Robotic chameleon can move and change colour to its surroundings

11 Aug 2021

A panther chameleon. Image: © Jan /

Researchers used a chameleon prototype to show an innovative solution to problems in the multibillion-dollar field of artificial camouflage.

The ability of animals such as the octopus to change the colour of their skin is an idea we are familiar with in nature, but any scientist who has attempted to replicate the ability of camouflage artificially will realise how astounding and difficult of a task is actually at hand.

New research published in Nature Communications has managed to achieve just that, however. Creating a soft robot inspired by the chameleon, a research team at Seoul National University in South Korea has advanced the field of artificial camouflage with its working prototype.

The researchers combined thermochromic liquid crystal ink with silver nanowire heaters. This ink changes colour depending on the application of heat and so allows the pattern on the robot chameleon’s skin to change based on the output from the wire.

By combining this technology with colour sensors, the research team was able to create a prototype that shifted colours alongside its surroundings.

“While the active camouflage found in nature mostly relies on the mechanical action of the muscle cells, artificial camouflage is free from matching the actual anatomies of the colour-changing animals and therefore incorporates much more diverse strategies,” said the study, highlighting that its solution is just one of many possible answers.

The researchers encountered several problems in developing an effective artificial camouflage device, however. The material needed to be flexible as to allow movement and to cover the shape of the wearer.

Its colour range also needed to be broad to be able to shift depending on the where the user is standing. Few surroundings consist of a single colour and so being able to vary the colour across the material is equally important.

Other research has drawn on nature to solve camouflage problems, such as a fish-inspired material and a ‘chameleon skin’ of tiny particles of gold coating in a polymer shell. For all of their inspiration and ingenuity, most of these inventions come with constraints and limited applicability.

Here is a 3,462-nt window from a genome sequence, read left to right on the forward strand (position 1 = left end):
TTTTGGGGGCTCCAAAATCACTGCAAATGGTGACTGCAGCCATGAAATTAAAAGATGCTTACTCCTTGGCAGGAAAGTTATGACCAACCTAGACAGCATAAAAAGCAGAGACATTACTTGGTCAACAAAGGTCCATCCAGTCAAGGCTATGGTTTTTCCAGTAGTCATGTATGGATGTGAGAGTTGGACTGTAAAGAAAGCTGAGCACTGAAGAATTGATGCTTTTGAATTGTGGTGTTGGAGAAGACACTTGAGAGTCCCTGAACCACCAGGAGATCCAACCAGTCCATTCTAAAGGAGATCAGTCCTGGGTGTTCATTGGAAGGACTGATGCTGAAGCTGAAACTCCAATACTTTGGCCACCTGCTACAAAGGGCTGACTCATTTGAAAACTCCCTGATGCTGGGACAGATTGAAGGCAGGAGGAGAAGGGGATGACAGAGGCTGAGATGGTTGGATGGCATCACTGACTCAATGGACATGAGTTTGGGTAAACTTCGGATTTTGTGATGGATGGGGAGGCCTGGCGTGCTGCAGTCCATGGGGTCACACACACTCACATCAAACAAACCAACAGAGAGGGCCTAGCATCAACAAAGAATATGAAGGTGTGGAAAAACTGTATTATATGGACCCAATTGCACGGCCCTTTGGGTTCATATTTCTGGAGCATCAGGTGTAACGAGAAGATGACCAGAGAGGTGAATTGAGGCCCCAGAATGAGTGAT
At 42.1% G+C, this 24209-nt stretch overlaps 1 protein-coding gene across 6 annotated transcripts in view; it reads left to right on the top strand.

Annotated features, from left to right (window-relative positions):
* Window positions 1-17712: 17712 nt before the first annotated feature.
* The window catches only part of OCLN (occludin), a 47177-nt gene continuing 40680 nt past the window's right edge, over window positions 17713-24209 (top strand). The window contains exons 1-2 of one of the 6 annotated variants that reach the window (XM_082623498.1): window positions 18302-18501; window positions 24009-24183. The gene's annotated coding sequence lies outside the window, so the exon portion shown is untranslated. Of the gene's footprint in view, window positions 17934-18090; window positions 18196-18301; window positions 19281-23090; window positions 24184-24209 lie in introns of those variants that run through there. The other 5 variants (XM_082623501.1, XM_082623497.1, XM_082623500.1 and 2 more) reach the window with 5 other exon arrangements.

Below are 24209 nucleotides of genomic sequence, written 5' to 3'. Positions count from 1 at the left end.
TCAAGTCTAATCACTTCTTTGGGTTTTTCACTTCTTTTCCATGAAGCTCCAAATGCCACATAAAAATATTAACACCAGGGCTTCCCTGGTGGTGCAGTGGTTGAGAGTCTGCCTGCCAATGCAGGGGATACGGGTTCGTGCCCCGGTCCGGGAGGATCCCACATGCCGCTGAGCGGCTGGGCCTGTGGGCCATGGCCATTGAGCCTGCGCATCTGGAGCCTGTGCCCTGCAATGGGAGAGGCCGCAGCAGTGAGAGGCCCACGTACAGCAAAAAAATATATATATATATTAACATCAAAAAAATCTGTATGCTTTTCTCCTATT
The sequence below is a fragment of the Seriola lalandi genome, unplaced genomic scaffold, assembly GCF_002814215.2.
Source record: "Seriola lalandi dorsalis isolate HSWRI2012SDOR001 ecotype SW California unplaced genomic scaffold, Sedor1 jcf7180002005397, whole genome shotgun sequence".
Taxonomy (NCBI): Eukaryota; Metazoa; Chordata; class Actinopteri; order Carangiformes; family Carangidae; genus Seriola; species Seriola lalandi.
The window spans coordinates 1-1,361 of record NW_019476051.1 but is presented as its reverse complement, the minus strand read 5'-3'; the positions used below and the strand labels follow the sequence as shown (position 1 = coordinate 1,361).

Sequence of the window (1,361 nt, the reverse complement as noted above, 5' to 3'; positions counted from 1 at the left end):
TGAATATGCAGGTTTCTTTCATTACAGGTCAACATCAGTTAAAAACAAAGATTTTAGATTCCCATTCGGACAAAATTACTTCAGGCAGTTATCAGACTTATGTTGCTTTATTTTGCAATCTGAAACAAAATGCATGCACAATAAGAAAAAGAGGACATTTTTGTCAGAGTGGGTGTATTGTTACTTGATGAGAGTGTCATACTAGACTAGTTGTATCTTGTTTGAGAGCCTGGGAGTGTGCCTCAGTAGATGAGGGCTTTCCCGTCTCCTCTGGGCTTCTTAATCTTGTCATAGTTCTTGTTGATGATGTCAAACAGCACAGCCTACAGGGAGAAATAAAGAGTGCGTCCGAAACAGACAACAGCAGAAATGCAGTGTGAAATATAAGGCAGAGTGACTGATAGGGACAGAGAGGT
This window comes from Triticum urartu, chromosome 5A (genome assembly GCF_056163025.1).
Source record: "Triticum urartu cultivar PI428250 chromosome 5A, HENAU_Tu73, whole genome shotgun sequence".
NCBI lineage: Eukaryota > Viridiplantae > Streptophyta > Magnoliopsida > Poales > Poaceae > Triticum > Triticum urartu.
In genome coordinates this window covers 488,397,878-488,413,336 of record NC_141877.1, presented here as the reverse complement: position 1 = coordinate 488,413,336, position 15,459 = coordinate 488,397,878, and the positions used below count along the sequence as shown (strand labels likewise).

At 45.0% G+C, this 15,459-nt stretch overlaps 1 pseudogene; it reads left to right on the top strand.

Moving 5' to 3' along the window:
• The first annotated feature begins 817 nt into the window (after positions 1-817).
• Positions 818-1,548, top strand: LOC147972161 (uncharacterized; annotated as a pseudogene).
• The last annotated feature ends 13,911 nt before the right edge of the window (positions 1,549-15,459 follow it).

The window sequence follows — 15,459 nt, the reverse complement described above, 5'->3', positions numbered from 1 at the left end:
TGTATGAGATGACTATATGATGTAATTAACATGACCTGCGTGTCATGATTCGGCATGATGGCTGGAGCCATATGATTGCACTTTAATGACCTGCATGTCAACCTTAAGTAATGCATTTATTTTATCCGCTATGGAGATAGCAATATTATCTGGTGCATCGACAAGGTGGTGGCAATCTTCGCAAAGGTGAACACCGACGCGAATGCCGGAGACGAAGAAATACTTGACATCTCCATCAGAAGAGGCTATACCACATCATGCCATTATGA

Solving the problems of artificial camouflage may seem like an unnecessary headache for a researcher but the potential market payoff could be massive. The estimated market value of camouflage military uniforms was $11.5bn in 2020 and is forecast to grow to $13.9bn by 2027.

Not only that, but as camouflage is used in art, architecture and fashion, the technology could have a place everywhere from secret bunkers to experimental clothing on runways.

The researchers acknowledged that while this innovative solution cuts down on the complexity of competing methods, it does have its drawbacks. Because the system relies on heat to function, the temperature in the environment can affect the camouflage.

The paper highlighted that this would become particularly problematic above 25.5 degrees Celsius and below minus 20 degrees Celsius, meaning arctic and desert camouflage may be a while away yet.

The researchers did argue that there are different forms of the crystal ink available and so there would be a range of temperature-colour settings available, depending on the user’s intended environment.

They also suggested substituting the wire heater with a thermoelectric device, which would allow for both heating and cooling. This would also solve the potential issue of achieving a cooler-state colour after the device has heated up, which could be problematic with current technology.

Unfortunately, most thermoelectric devices are currently rigid, making it unsuitable for use in this context.

Nevertheless, with a working artificial chameleon and plenty of opportunity for improvement, the research team clearly stand out in the camouflage field while the prototype is busy blending in.

Sam Cox was a journalist at Silicon Republic covering sci-tech news